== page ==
COSTA RICA NEWS — The patios (yards) of various Ministerio de Obras Publicas y Transportes (MOPT) – Transport Ministry, are drowning in a sea of cars an motorcycles, an estimated 14,000 of them–rotting away in the Central Valley’s humid climate, reported La Nacion Tuesday.
The government this week donated 217 derelict cars to charity. They will be sold as junk by the Espiritu Santo Association to fund their good works. Still, that is just a tiny slice of the staggering number of cars and broken motorcycles that glut the yards.
For example, the paper reported that the Cartago MOPT headquarters has a yard crammed with 1,025 cars while Pavas has more than 4,255 motorcycles. In el INVU at Cañas, 400 cars and another 4,000 cycles are rusting away.
They are victims of accidents or confiscations where either they are total losses due to damage and the owners either couldn’t afford to repair them; or the fines accumulated were so high the vehicles were worth less than the fines.
MOPT’s second in command of the administration division, Alejandro Piedra, told the paper that it was decided to donate the vehicles to charity at the request of the Health Ministry. “The high possibility that they were breeding places for dengue mosquitos …obliged us to clean up these yards,” Piedra explained.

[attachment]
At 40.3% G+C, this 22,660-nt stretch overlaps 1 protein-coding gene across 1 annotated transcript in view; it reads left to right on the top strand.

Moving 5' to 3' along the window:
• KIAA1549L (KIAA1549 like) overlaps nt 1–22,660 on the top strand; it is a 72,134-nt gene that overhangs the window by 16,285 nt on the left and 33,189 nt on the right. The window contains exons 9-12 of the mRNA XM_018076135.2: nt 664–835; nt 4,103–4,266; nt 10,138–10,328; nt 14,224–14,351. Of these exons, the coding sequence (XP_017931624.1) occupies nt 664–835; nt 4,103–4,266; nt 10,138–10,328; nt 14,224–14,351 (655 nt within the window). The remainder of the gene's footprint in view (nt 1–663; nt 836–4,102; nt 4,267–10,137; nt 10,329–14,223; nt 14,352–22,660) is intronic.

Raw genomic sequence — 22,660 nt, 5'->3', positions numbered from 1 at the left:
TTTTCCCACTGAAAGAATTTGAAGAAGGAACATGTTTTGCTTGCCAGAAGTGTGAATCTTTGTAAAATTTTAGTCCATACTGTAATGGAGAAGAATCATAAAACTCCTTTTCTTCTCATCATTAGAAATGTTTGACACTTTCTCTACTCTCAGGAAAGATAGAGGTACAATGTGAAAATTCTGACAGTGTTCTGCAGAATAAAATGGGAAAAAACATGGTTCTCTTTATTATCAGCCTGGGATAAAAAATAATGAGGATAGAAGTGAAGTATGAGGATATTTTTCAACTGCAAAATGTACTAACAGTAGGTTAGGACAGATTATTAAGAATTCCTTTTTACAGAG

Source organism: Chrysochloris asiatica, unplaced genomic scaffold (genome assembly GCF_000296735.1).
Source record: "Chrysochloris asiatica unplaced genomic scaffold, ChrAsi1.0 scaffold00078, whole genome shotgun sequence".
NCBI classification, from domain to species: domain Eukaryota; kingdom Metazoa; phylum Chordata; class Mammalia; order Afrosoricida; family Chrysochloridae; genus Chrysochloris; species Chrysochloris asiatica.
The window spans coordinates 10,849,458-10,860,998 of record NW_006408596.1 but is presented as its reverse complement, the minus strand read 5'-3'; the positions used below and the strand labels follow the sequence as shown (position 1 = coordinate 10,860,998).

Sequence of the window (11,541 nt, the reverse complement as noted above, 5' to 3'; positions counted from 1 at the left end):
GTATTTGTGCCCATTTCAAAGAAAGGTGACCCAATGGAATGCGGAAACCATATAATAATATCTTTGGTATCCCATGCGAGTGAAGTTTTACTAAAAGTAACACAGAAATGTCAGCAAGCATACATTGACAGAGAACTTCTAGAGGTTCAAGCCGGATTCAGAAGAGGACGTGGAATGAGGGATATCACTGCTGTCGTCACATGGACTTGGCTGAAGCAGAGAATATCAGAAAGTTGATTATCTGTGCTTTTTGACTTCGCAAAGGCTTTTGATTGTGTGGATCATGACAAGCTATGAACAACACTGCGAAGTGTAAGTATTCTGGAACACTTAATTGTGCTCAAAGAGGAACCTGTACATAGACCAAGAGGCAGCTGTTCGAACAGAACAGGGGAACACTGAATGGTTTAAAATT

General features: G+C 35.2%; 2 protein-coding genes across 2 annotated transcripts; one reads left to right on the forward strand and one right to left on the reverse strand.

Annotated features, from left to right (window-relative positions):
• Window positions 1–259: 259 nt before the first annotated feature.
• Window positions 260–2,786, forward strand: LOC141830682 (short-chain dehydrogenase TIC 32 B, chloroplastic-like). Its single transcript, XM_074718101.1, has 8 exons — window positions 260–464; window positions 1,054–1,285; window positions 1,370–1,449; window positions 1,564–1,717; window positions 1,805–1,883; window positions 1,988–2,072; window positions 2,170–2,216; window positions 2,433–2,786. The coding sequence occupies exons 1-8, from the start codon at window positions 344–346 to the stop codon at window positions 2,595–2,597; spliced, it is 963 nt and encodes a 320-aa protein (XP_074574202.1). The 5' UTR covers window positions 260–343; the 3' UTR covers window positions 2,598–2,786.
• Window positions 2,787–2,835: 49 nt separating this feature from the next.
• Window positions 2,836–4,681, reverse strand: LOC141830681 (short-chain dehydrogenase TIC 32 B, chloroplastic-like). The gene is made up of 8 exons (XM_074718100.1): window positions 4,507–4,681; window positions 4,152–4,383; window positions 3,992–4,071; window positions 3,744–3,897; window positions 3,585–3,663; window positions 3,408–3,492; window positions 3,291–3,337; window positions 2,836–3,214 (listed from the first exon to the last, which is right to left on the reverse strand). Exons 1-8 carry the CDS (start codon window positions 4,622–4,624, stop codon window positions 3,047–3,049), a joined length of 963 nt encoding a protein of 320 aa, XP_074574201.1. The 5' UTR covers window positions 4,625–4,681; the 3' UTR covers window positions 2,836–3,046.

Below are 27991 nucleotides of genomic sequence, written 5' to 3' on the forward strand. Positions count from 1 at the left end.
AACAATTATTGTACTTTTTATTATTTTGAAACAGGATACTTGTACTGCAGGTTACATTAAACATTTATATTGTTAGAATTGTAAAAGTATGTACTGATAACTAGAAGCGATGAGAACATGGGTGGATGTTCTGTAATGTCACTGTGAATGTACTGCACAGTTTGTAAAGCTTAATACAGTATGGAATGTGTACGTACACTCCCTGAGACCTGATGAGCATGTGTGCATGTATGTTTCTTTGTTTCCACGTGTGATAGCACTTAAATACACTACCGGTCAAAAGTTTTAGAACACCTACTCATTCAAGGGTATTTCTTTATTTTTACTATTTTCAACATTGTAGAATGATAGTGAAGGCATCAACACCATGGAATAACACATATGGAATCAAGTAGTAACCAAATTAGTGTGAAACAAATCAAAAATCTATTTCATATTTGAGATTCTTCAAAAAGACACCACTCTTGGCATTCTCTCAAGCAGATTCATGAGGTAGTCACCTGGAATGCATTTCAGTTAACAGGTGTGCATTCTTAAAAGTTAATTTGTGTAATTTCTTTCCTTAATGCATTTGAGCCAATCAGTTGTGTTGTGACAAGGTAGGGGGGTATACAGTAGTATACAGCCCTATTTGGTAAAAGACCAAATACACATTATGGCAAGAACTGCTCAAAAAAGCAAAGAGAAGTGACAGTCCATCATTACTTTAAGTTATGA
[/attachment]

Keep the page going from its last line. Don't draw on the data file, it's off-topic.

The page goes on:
But the job is a big one. MOPT’s Luis Fernando Carvajal estimated that it could take up to eight years to get rid of all of them, due to the tedious paparwork needed to convert them into donate-able material. Carvajal confessed that he has some 600 authorizations on his desk, prepared for Cartago alone.
Piedra told La Nacion that even when the fine was small, few drivers pay them and withdraw their cars or motorcycles promptly because the vehicles are in such poor shape or because they lack the documents to prove that the vehicles are theirs.
If a car is confiscated — except in cases of drug traffic, in which case they become the government’s property — the owner has three months to recover it. Longer than three months, the vehicles become lost in a tangled jungle of rusting metal as more car are added to the mess.
It appears that for the next decade or so, one of this country’s minor exports will be scrap metal. But it is a windfall for charitable institutions.
Article by iNews.co.cr